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Shadow Minister considers a two-year maternity leave proposal.



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AM

 

Wednes day 17 January 2007

Shadow Minister considers a two-year maternity leave proposal

 

LISA MILLAR: The Australian Labor Party is considering the right to extend maternity leave for up to two years, and giving parents the right to request part-time work when they return to their jobs. 

 

The party is debating a draft proposal to change maternity leave provisions, which are now only available to workers on Federal awards. 

 

The ALP is hoping the plan will create a clear policy difference with the Government over the balance of work and family life ahead of this year's Federal election. Labor's Finance spokesman, Lindsay Tanner, is coordinating policy for the ALP's national conference. 

 

He's speaking to David Mark. 

 

LINDSAY TANNER: Well, one of the proposals that have been floated and in fact has been around in public debate for some time is of course to extend the general period of maternity leave that prevailed from 12 months to two years and to also give parents the right to request part-time work thereafter. 

 

And that's something that I think is an extremely important issue that we need to debate in our society, that people are working harder, they're working longer hours, they're under more pressure. And it's getting harder and harder to fulfil your family responsibilities. If you're bringing up young kids, if you're having kids, for a lot of Australians - including a lot that aren't very well paid - it's getting really, really hard to balance those responsibilities. 

 

John Howard just wants work choices, he just wants the employer to make all the decisions. We believe ordinary working people should have a say about fulfilling their family responsibilities. 

 

DAVID MARK: A year and half ago the Australian Industrial Relation introduced such a scheme for people on Federal awards. So your plan would be to extend that to all Australian workers? 

 

LINDSAY TANNER: Well obviously that's implicit in the proposal within the raw draft, but this along with everything else that's in that raw draft of our platform proposal, is yet to go through a variety of consultation processes including with the party leadership and senior shadow ministers.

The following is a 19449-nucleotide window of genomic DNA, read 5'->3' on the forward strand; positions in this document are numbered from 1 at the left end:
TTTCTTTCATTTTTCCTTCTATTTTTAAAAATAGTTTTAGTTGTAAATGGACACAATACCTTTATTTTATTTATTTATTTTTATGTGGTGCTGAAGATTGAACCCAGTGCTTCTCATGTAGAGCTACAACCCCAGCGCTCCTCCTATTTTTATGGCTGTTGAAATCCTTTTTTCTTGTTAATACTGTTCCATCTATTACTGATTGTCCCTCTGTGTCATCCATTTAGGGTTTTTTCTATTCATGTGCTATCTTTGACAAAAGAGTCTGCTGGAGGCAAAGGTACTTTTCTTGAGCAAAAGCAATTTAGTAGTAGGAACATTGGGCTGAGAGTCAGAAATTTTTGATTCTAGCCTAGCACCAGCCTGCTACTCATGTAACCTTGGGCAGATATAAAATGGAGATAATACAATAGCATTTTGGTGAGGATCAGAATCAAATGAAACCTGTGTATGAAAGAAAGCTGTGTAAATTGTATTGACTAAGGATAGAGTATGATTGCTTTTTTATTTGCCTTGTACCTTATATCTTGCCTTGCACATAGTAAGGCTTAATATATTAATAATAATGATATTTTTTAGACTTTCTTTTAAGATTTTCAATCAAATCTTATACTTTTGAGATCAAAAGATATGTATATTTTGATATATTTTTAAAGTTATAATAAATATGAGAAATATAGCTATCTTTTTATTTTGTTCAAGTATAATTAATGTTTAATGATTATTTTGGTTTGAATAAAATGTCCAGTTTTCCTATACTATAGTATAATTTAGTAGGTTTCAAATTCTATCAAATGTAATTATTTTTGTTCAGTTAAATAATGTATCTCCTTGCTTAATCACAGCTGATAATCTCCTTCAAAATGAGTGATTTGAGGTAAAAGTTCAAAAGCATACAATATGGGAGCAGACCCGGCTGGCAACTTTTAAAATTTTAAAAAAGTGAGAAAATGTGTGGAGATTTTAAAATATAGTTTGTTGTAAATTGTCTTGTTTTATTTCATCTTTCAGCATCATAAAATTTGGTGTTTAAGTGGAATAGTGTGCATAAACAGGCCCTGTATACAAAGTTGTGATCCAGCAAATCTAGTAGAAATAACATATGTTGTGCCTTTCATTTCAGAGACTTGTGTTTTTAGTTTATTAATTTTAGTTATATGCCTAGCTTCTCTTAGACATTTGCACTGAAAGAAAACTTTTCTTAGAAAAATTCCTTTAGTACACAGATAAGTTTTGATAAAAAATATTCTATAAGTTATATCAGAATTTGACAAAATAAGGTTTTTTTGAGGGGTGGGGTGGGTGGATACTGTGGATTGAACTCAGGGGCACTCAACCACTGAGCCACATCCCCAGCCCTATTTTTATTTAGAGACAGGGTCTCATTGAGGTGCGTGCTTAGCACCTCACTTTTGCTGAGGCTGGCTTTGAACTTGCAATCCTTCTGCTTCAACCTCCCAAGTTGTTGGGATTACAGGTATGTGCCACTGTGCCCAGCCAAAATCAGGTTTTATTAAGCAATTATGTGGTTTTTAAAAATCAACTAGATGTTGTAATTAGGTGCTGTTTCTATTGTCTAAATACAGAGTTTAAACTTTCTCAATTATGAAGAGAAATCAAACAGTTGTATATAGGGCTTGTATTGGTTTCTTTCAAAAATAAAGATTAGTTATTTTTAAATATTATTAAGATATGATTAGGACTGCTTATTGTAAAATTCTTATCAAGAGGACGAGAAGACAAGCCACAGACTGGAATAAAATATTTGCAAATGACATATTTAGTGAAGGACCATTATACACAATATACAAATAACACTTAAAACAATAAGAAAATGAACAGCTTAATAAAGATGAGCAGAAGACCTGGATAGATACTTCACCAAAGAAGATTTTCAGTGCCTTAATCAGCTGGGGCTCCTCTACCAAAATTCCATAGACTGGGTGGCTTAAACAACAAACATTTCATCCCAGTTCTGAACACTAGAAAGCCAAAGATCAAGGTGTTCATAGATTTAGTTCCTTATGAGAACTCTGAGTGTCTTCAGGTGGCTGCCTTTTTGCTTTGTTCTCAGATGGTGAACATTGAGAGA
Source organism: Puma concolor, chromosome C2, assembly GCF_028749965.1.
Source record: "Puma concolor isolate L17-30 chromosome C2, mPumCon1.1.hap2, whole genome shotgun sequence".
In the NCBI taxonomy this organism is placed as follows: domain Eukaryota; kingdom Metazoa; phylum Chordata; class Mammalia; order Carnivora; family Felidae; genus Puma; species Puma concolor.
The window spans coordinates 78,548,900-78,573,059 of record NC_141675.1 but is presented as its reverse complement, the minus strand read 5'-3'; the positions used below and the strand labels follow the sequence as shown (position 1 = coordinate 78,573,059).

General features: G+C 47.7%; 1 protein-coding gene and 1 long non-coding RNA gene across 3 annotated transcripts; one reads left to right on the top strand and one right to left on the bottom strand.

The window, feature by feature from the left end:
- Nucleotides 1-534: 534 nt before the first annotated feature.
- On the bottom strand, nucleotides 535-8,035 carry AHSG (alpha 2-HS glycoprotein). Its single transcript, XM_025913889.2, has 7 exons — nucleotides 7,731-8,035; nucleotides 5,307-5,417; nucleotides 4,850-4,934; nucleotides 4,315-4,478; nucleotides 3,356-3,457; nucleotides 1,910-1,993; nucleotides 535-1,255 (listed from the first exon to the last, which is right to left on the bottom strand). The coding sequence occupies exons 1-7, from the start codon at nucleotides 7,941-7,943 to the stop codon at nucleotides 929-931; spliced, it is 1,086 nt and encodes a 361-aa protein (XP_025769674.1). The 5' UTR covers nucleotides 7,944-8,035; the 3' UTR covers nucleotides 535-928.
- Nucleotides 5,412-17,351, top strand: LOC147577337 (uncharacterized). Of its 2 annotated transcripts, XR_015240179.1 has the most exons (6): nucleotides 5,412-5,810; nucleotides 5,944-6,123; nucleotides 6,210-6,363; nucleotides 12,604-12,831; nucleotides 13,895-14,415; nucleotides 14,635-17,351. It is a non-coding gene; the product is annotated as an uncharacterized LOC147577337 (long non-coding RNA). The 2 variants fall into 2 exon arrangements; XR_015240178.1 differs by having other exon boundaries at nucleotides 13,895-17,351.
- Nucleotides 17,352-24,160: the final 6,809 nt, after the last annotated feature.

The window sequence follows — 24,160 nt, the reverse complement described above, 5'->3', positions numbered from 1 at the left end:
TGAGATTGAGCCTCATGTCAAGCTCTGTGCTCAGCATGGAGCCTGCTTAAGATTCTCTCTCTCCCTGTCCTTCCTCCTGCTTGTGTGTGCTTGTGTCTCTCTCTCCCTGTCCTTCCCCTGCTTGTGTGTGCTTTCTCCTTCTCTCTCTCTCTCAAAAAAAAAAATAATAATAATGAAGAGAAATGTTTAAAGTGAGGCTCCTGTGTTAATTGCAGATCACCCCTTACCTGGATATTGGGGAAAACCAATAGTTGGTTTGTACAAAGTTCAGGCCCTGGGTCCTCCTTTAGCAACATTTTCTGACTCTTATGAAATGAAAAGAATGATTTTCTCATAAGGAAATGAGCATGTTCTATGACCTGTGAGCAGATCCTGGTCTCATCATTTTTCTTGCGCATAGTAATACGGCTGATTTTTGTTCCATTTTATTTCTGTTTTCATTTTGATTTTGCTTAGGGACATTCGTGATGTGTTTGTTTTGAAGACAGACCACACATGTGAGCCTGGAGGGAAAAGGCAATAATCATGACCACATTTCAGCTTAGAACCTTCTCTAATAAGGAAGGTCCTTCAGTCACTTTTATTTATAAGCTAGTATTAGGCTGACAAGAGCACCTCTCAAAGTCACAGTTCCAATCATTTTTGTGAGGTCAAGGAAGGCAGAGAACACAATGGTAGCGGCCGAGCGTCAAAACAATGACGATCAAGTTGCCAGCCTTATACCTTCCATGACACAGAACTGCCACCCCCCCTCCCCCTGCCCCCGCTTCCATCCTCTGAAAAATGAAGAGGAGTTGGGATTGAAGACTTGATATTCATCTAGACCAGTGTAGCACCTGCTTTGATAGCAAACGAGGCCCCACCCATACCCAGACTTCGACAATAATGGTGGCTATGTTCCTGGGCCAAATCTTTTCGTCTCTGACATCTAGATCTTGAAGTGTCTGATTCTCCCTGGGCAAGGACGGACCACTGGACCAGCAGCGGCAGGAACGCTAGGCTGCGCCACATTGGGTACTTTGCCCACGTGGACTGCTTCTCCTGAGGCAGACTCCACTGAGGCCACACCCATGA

So, we don't know what the outcome of this will be, but this proposition I think will drive the debate forward. It's very important that we do focus on this question of people being able to fulfil their family responsibilities. 

 

DAVID MARK: Well, one could understand how a Federal Government Department say, could hold somebody's job for two years, but how is a small business going to hold a job over for two years? 

 

LINDSAY TANNER: Well, at the moment in the vast majority of cases you have a requirement of one year prevailing, and that seems to work fairly well. 

 

It's important also to keep in mind that many people won't want to take the two years. The whole purpose of the proposal that have been floated in this case is to provide greater choice. 

 

DAVID MARK: Lindsay Tanner, the Australian Chamber of Commerce in the Australian this morning, has given the draft policy the thumbs down. Does that surprise you? 

 

LINDSAY TANNER: Look, employers always resist, it doesn’t matter how innocuous or how limited in cost any improvement for the rights and circumstances of the working people in this country are, the employers always resist. They always claim the sky is going to fall in, the always claim the economy is going to collapse. 

 

Let's look at these issues on their merits, let's look at what people think about the balance between work and family life, what's important. 

 

And let's ask ourselves the question, should ordinary working people who are having kids have some rights to ensure that they can look after their kids, that they can bring them up, that they can give them the love the care that we all want our kids to get. I think the answer to that is yes, the employer's organisation will always no. 

 

LISA MILLAR: That's Labor's Finance spokesman, Lindsay Tanner, performing some of his own family duties in the background there and speaking to AM 's David Mark.